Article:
For the moment, and for the purposes of my present argument, let us admit that the Duke of Valentinois perpetrated all the fantastic crimes and practised all the equally fantastic abominations with which he is charged.

From the pages of Guicciardini, written in retirement at his villa at Arcetri, a quarter of a century after Cesare Borgia's death, you will hardly gather that the Duke had any other occupations. And it is curious—in itself a proof of that deliberate malice with which Guicciardini is branded by such contemporaries as Sebastiano Maccithat whilst none of the things which the Florentine historian relates of Cesare Borgia are of the slightest historical significance, he omits almost entirely to mention those deeds and achievements which had so wide and lasting an effect upon Italian politics, and which are the only matters it is a sincere historian's function to record.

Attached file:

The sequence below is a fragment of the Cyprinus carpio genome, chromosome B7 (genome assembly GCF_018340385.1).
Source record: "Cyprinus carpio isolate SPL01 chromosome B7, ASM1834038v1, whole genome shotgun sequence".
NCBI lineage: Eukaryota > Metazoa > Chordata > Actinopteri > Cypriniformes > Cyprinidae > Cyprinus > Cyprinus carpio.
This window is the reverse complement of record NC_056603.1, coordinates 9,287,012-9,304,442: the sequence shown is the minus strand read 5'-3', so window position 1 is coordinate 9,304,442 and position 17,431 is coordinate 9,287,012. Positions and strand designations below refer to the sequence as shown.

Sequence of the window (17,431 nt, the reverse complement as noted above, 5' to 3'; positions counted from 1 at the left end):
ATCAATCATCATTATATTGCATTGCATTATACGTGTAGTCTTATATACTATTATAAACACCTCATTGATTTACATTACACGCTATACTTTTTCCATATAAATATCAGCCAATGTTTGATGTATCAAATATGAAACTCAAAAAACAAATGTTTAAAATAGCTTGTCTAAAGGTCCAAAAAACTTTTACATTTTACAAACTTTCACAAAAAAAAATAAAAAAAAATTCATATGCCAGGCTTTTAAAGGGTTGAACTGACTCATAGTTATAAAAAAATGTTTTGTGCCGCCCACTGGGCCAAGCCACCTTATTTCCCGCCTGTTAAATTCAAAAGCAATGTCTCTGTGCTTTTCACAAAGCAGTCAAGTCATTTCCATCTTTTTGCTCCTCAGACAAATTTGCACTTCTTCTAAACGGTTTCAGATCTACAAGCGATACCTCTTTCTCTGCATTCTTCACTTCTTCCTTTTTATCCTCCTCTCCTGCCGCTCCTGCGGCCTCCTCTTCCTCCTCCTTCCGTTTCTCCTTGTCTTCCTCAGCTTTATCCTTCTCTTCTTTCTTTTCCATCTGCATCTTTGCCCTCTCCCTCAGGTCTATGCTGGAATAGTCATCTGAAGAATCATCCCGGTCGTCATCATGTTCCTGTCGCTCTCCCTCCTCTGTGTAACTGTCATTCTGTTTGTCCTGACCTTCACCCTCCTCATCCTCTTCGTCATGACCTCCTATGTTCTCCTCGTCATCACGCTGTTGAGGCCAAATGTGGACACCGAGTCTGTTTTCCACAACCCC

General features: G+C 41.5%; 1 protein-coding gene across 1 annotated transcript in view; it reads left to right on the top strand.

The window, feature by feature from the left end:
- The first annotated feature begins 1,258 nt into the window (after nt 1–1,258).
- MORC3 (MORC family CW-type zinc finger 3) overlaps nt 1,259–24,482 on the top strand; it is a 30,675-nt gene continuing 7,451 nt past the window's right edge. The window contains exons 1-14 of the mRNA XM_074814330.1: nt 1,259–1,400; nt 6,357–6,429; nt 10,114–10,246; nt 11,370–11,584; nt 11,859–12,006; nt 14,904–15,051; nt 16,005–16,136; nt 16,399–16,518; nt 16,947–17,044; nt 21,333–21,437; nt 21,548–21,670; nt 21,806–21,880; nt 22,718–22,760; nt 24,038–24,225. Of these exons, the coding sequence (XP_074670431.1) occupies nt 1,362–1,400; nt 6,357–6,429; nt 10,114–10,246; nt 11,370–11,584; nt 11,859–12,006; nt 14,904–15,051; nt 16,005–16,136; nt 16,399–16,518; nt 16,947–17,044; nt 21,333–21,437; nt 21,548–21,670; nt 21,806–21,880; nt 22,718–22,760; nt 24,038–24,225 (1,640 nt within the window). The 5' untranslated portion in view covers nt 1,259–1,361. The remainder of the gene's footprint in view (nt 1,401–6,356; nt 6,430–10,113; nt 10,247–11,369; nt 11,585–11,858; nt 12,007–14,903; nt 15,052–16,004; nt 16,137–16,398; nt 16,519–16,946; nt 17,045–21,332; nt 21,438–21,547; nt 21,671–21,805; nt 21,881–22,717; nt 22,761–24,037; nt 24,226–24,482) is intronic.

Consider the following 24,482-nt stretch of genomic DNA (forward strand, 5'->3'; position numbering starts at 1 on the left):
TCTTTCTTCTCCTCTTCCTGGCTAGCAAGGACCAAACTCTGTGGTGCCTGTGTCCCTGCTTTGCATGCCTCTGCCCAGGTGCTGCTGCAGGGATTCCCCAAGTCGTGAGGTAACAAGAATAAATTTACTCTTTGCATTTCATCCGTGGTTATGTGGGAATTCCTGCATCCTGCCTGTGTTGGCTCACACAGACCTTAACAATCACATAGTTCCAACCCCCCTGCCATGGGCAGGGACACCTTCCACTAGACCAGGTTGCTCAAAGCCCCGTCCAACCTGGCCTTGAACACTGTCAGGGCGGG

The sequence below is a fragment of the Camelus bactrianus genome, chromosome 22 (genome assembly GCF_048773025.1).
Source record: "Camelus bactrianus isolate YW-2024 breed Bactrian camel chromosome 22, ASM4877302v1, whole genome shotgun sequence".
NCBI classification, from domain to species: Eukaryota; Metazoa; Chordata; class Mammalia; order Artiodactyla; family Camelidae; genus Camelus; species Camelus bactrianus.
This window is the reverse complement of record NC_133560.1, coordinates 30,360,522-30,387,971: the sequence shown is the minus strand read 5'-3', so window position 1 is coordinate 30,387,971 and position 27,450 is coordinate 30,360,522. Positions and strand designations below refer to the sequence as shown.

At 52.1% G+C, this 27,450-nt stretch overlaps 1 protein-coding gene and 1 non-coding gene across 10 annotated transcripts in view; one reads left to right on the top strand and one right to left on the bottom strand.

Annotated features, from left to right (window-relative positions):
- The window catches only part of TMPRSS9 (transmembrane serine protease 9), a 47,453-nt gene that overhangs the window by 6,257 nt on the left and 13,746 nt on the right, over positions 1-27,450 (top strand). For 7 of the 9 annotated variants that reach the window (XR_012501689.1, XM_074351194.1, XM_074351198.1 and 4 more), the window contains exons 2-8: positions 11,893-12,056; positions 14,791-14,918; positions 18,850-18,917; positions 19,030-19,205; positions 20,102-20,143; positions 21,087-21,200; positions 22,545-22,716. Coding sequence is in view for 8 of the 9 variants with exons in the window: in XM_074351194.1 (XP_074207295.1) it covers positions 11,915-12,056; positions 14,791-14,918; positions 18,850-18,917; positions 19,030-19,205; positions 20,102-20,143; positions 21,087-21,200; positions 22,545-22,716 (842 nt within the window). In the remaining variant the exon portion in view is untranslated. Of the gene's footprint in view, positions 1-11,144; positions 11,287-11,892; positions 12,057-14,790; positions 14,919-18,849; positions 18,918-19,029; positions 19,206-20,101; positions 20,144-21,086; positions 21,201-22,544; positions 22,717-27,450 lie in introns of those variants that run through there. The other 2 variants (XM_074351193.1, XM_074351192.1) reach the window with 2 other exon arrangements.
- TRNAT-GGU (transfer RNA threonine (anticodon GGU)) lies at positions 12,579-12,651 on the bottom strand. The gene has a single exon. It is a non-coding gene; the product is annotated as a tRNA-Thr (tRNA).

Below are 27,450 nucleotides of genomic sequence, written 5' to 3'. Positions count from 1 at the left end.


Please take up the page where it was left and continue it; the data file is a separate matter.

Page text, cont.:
It is elsewhere that you must seek the details of the admirably conducted conquest and reorganization of the Romagna, details which reveal Valentinois as a leader of great military skill, a brilliant strategist and an enlightened administrator. Still more admirable does he appear as a ruler over those same Romagna states once he had wrested them from the turbulent, rapacious despots under whom they had previously groaned. He restored order out of revolting chaos, established courts for the proper dispensation of justice, so that persons and property could depend upon that protection which they had not known for generations.